Do sounds have inherent meanings or connotations that influence the development of language? The results of a new study covered on Science Daily suggest that they might – that is, that there are certain sounds that we instinctively associate with specific physical characteristics, like “larger” or “smaller.”

In the article, Marcela Peña of the  International School for Advanced Studies explained that the study sought to answer some big questions:

“What is the nature of language? Is everything symbolic or arbitrary? Or are there particular physical aspects of learning that we exploit” to begin to make sense of a large, complex, and — for a tiny infant — brand-new world.”

To find out, the researchers tested 28 four-month-old infants to see if they associated certain sounds with concepts like “larger” or “smaller.” The babies, all from Spanish-speaking homes, were exposed to a variety of meaningless combinations of consonants and vowel sounds, along with a variety of shapes of differing sizes.  Read more

Texting in Endangered Languages

If you’re trying to preserve an endangered language, technology can be both your best friend and your worst enemy. More and more frequently, however, technology has become an ally in the quest to keep indigenous languages alive. Apps and computer programs have been developed to bring these previously left-behind languages into the digital age. That makes it easier and more practical for people to keep using them.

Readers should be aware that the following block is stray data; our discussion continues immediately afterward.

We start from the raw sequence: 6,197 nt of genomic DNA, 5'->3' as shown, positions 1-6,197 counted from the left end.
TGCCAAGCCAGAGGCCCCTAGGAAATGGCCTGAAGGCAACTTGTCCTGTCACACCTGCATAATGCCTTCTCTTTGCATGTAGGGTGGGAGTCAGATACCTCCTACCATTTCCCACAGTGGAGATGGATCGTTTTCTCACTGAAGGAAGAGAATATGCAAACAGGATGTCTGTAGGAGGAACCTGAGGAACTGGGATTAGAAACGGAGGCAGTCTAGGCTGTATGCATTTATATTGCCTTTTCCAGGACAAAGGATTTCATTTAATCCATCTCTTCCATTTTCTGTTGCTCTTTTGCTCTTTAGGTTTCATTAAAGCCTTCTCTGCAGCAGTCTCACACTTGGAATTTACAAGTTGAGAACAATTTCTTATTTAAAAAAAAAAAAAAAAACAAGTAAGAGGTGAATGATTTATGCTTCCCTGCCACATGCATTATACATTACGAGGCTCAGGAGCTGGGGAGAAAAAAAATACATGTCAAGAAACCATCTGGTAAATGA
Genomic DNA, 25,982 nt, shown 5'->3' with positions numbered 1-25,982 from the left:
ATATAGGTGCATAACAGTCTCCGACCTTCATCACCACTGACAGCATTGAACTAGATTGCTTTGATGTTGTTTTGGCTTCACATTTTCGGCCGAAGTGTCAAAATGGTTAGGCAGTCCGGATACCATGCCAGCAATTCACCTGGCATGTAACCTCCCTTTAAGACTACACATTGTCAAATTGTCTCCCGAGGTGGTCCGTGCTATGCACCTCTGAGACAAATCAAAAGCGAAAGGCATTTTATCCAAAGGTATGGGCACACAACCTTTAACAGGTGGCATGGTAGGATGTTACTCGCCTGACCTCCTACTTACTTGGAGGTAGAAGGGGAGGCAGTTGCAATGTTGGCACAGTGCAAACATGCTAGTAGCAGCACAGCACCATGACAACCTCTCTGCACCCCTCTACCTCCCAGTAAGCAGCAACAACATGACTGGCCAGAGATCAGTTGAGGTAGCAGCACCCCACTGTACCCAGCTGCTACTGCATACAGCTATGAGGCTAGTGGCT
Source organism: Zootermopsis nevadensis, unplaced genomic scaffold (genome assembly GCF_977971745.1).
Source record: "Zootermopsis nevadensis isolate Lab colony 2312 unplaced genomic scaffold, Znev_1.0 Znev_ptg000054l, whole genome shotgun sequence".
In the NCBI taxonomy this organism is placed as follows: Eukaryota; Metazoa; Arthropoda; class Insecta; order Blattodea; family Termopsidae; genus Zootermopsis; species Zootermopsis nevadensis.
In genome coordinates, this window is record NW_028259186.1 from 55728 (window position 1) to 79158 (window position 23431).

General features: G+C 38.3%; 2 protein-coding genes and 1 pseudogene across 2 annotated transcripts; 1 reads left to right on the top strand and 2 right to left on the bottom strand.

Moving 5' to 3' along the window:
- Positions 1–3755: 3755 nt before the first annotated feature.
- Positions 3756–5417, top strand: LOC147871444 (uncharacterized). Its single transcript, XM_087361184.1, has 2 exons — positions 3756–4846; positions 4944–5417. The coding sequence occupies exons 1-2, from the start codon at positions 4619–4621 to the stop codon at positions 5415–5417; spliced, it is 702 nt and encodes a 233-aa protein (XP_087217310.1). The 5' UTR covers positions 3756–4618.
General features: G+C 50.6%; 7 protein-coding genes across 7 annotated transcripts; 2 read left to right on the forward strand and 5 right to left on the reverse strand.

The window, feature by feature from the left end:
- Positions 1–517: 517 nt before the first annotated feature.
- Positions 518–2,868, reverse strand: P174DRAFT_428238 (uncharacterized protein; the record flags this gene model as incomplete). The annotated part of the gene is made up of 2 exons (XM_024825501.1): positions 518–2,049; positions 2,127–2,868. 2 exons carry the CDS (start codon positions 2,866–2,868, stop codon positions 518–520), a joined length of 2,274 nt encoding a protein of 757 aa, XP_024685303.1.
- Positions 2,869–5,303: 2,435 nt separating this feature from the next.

Indigenous Language Institute executive director Inée Slaughter explained this sea change to the New York Times:

“For a long time, technology was the enemy.  Even in 1999 or 2000, people were saying technology killed their language. Community elders worried about it. As television came into homes, English became pervasive 24/7. Mainstream culture infiltrated, and young kids want to be like that. It was a huge, huge problem, and it’s still there. But now we know ways technology can be helpful.” Read more